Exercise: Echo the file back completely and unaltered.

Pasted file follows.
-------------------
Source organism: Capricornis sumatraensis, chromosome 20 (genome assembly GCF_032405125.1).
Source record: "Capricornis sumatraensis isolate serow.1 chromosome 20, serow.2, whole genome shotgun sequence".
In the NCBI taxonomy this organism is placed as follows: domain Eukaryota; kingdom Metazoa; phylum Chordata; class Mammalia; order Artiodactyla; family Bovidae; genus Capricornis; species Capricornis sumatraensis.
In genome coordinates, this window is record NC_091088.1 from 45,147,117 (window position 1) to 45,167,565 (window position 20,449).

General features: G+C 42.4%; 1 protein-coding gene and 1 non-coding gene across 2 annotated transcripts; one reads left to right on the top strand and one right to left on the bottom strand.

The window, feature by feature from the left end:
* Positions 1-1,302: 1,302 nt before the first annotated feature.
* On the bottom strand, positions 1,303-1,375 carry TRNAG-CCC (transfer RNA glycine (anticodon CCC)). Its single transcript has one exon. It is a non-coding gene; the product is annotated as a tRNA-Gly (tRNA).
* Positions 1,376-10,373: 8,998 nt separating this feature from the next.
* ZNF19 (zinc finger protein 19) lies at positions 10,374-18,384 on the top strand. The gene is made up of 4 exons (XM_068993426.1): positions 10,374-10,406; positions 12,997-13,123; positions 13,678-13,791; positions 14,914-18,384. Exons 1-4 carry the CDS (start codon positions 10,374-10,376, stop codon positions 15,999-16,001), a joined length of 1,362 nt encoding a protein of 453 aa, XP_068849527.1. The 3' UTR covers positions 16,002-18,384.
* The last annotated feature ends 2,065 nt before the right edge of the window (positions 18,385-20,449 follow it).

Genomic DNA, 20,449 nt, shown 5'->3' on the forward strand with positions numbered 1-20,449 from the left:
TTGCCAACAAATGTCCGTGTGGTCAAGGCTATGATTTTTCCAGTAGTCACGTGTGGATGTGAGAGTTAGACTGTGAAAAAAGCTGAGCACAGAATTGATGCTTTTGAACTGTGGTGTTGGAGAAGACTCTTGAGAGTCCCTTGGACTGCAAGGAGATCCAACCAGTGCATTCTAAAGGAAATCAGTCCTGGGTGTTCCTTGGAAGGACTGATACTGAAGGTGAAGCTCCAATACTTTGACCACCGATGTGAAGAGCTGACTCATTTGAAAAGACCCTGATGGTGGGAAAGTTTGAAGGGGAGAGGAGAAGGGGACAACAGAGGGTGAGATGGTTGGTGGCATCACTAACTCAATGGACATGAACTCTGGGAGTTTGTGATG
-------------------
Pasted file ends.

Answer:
Source organism: Capricornis sumatraensis, chromosome 20 (genome assembly GCF_032405125.1).
Source record: "Capricornis sumatraensis isolate serow.1 chromosome 20, serow.2, whole genome shotgun sequence".
In the NCBI taxonomy this organism is placed as follows: domain Eukaryota; kingdom Metazoa; phylum Chordata; class Mammalia; order Artiodactyla; family Bovidae; genus Capricornis; species Capricornis sumatraensis.
In genome coordinates, this window is record NC_091088.1 from 45,147,117 (window position 1) to 45,167,565 (window position 20,449).

General features: G+C 42.4%; 1 protein-coding gene and 1 non-coding gene across 2 annotated transcripts; one reads left to right on the top strand and one right to left on the bottom strand.

The window, feature by feature from the left end:
* Positions 1-1,302: 1,302 nt before the first annotated feature.
* On the bottom strand, positions 1,303-1,375 carry TRNAG-CCC (transfer RNA glycine (anticodon CCC)). Its single transcript has one exon. It is a non-coding gene; the product is annotated as a tRNA-Gly (tRNA).
* Positions 1,376-10,373: 8,998 nt separating this feature from the next.
* ZNF19 (zinc finger protein 19) lies at positions 10,374-18,384 on the top strand. The gene is made up of 4 exons (XM_068993426.1): positions 10,374-10,406; positions 12,997-13,123; positions 13,678-13,791; positions 14,914-18,384. Exons 1-4 carry the CDS (start codon positions 10,374-10,376, stop codon positions 15,999-16,001), a joined length of 1,362 nt encoding a protein of 453 aa, XP_068849527.1. The 3' UTR covers positions 16,002-18,384.
* The last annotated feature ends 2,065 nt before the right edge of the window (positions 18,385-20,449 follow it).

Genomic DNA, 20,449 nt, shown 5'->3' on the forward strand with positions numbered 1-20,449 from the left:
TTGCCAACAAATGTCCGTGTGGTCAAGGCTATGATTTTTCCAGTAGTCACGTGTGGATGTGAGAGTTAGACTGTGAAAAAAGCTGAGCACAGAATTGATGCTTTTGAACTGTGGTGTTGGAGAAGACTCTTGAGAGTCCCTTGGACTGCAAGGAGATCCAACCAGTGCATTCTAAAGGAAATCAGTCCTGGGTGTTCCTTGGAAGGACTGATACTGAAGGTGAAGCTCCAATACTTTGACCACCGATGTGAAGAGCTGACTCATTTGAAAAGACCCTGATGGTGGGAAAGTTTGAAGGGGAGAGGAGAAGGGGACAACAGAGGGTGAGATGGTTGGTGGCATCACTAACTCAATGGACATGAACTCTGGGAGTTTGTGATG